The Australian Arts Party builds Australia’s first comprehensive games industry policy

4 mins read

News by Matt S.

As all Australians know, there’s a federal election coming up in a little under two weeks now. Under normal circumstances this wouldn’t hold much interest to a gaming website, but as we’re an Australian publication, and as one political party has just announced something of intense interest to the games industry, the news that The Australian Arts Party has unveiled a complete gaming policy is of great interest indeed.

The other political parties consider games as part of their broader communications or arts policies, but the Arts Party has formed distinct policy that has been designed to develop and grow the local industry. For a start, not only does it want to see a reversal in the $20 million in funding that was ripped out of the industry by the LNP government, but it wants to double that, to $40 million. This funding was proven to be successful, generating such games as Submerged, Hand of Fate and Armello, and helping to make all three studios behind those games stable into the long term.

The Arts Party would also seek to established an dedicated Digital Funding body. Currently, if game projects gain investment through the federal government, it’s via Screen Australia. But games are different to film and television, and need to be treated differently. Only the Arts Party will advocate for a body committed to understanding the creative and commercial challenges of running a game development business, and provide adequate assistance to meet these challenges.

The Party would also look to encourage kids to learn coding skills via expanded school programs, and encourage skills to stay in Australia by extending the Australian Producers Offset to game development, in order to encourage investment in local developers, and thus create additional opportunities, so that our talent doesn’t need to extend overseas.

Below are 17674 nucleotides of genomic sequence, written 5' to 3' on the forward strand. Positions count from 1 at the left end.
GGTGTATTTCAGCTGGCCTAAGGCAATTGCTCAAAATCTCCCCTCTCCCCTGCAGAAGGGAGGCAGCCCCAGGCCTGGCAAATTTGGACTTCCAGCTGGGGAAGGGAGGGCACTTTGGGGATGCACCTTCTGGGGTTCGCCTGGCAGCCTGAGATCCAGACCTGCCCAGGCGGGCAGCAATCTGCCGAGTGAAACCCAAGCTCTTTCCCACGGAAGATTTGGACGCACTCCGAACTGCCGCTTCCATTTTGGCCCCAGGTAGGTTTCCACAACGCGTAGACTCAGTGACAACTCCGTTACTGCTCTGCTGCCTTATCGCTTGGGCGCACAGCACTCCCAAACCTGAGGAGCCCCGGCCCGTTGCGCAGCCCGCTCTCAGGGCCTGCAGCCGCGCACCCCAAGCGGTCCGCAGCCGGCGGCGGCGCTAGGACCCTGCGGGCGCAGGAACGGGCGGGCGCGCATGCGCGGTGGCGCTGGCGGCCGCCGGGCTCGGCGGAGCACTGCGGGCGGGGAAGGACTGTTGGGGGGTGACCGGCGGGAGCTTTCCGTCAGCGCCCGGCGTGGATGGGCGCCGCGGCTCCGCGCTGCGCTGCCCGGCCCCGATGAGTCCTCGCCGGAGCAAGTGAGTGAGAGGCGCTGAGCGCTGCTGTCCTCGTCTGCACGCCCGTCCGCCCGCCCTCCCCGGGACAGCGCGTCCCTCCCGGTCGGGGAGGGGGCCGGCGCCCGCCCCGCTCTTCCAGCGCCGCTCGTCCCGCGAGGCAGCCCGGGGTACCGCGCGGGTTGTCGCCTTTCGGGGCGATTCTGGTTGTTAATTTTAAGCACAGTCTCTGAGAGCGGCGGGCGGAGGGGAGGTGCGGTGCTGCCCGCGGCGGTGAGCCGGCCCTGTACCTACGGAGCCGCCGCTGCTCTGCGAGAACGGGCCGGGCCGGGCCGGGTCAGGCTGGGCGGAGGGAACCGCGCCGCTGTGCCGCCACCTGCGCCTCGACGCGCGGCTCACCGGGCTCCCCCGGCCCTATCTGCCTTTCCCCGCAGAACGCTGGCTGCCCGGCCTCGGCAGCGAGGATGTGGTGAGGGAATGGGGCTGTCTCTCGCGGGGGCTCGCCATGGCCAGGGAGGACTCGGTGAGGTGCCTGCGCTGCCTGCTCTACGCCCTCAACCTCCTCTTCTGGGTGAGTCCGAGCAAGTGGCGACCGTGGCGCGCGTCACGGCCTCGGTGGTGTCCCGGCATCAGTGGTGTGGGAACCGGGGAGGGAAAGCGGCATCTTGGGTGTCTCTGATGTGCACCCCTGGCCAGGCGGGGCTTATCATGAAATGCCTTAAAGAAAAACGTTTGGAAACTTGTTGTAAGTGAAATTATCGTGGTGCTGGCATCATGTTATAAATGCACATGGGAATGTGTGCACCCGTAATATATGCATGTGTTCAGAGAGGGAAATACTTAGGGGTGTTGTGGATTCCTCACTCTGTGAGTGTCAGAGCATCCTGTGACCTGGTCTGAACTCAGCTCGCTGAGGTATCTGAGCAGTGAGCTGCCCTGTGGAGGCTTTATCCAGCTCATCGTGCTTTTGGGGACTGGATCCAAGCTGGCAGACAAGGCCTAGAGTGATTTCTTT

In a statement, the Arts Party leader, PJ Collins, said that these policies were founded on the basis that game development is both an economic and cultural boon to nations, and Australia deserves far better support than it has been receiving previously.

“Up to 95 per cent of revenue from Australian-developed games can come from overseas, making game development an exceptional export market, bringing new wealth into our country,” Collins said.

“We recognise the need to build a healthy and sustainable industry, that is able to recruit local talent and keep them from relocating overseas, while also creating local IP and sustainable business models.”

So, far be it for me to suggest who people should vote for, but if you consider games (and the arts in general) to be important – and art as a whole does lead to an enlightened, intelligent society, while improving its global reputation and commercial exports – then a vote for the Arts Party in the Senate will finally deliver Australia the representation it needs for one of the most unfairly maligned, and significant employers, in this country.

For more information:

Due disclaimer: I am a member of the Arts Party, however, I am not employed with it in any formal capacity. 

– Matt S. 
Find me on Twitter: @digitallydownld

This is the bio under which all legacy articles are published (as in the 12,000-odd, before we moved to the new Website and platform). This is not a member of the DDNet Team. Please see the article's text for byline attribution.

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